The water heater is an important device for regulating the water temperature in the home. Although usually reliable and trouble-free, regular water heater maintenance and inspections are the best way to avoid unnecessary breakdowns (and unnecessary cold showers) and extend the water heater’s life. Read some useful tips on how to maintain your water heater.
1. Check the pressure relief valve
The water heater’s pressure relief valve is an important part of safety equipment and should be disconnected during the water heater’s daily maintenance. As the water temperature rises, so does the pressure in the water tank. The pressure is automatically released through the valve. Without this safety function, too much pressure can build up in the water heater’s water tank, ultimately leading to breakage. To avoid this hazard, check the pressure valve every six months and follow these simple steps:
- Turn off the power supply and the inlet valve.
- Place the bucket under the pressure release valve.
- Manually open the valve to allow water to drain.
- Release the valve.
When the push button is closed, it should work normally. If it doesn’t or leaks, it’s time to call a professional for a replacement.
2. Flush the water heater
Over time, sediment will settle down at the water heater tank bottom. This could be dirt in your well or water pipe, or it could be calcium carbonate. Hot water converts the minerals in tap water to solid form, settling and building up at the tank bottom over time.
These build-ups can damage your water heater. The sediment layer can act as an insulating layer between the heating unit and the water, making your machine work harder and take longer to raise the water temperature. Debris can also add harmful corrosives to the water and damage equipment, leading to inadvertent repairs. Draining the water annually will help prevent these problems. Flushing the water tank is a relatively simple maintenance task for the water heater:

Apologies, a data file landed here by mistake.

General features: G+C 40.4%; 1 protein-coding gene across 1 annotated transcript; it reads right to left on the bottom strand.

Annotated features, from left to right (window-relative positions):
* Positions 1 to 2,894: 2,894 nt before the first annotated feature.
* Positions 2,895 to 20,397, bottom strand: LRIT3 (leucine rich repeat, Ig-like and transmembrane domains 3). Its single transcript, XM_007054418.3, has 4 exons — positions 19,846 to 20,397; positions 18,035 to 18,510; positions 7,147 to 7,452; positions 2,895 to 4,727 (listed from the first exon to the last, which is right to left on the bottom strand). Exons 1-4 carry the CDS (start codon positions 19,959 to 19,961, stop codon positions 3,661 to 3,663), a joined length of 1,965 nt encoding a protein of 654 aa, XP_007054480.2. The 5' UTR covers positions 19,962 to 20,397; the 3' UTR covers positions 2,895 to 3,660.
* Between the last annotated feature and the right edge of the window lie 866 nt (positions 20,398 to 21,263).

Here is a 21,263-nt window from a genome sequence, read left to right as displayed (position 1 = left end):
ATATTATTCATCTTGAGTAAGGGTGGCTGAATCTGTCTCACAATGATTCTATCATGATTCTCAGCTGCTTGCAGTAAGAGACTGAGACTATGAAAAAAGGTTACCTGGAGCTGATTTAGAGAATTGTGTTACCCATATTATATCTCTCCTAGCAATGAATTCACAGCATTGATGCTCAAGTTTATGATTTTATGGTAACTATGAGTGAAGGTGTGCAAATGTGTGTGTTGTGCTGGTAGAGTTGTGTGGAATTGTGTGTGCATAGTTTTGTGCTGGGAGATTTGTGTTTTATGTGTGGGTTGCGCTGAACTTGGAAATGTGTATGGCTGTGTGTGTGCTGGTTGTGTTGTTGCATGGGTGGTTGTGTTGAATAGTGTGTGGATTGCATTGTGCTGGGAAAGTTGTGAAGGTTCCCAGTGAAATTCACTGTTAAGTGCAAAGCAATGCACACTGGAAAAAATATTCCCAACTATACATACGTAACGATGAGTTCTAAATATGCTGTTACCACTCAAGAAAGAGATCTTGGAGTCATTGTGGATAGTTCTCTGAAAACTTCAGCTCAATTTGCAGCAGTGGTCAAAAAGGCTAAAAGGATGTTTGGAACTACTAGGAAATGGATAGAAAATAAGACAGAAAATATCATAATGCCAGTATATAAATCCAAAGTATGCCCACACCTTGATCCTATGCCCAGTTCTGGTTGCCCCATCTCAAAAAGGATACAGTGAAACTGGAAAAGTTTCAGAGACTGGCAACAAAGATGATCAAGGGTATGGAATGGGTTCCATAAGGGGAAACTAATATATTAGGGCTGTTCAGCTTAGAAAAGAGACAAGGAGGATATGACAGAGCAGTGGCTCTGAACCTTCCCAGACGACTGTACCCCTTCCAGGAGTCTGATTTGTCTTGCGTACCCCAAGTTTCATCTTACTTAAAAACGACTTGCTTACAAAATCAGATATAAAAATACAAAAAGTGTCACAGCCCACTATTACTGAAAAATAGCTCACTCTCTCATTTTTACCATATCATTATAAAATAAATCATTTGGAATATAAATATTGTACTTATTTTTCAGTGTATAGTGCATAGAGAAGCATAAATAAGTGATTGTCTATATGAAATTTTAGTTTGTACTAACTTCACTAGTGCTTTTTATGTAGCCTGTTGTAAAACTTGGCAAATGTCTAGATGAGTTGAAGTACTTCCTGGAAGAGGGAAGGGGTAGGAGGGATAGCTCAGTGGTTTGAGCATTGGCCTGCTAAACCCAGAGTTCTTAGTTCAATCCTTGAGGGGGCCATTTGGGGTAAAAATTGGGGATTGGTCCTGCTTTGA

- Close the inlet valve and turn off the electric heater. For water heaters operated with natural gas, please lower the temperature to “vacation mode.”
- Connect the hose to the drain valve and place the other end of the hose outside or in a large bathtub or bucket. Be careful – the drained water will get very hot.
- Open the drain valve and the pressure relief valve to drain all water. The water can be polluted by accumulated sediment. If you see rusty flakes, it must be a sign of corrosion in the water heater, and it may be time for a replacement.
- When the water tank is empty, turn the water supply back on for a few seconds to flush the water tank with clean water. You may need to do this a few times before the water drains, which indicates that the water tank has been properly rinsed.
- When finished, close the drain valve and the pressure relief valve and open the water supply device to refill the water tank.
Make sure the water heater is set to no more than 120 degrees. Too much hot water accelerates the build-up of deposits and, of course, increases burnout risk.
3. Check the anode rod
When servicing the water heater, make sure you check the anode rod. The enamel coating in the water heater prevents the steel water heater from rusting. However, after years of heating with hot water, an environment is created in which corrosives and bacteria thrive and wear tooth enamel. The anode rod is a tube made of aluminum, magnesium, or zinc that can absorb corrosive water elements. The acidic agent does not “attack” the tooth enamel, but rather corrodes the anode rod.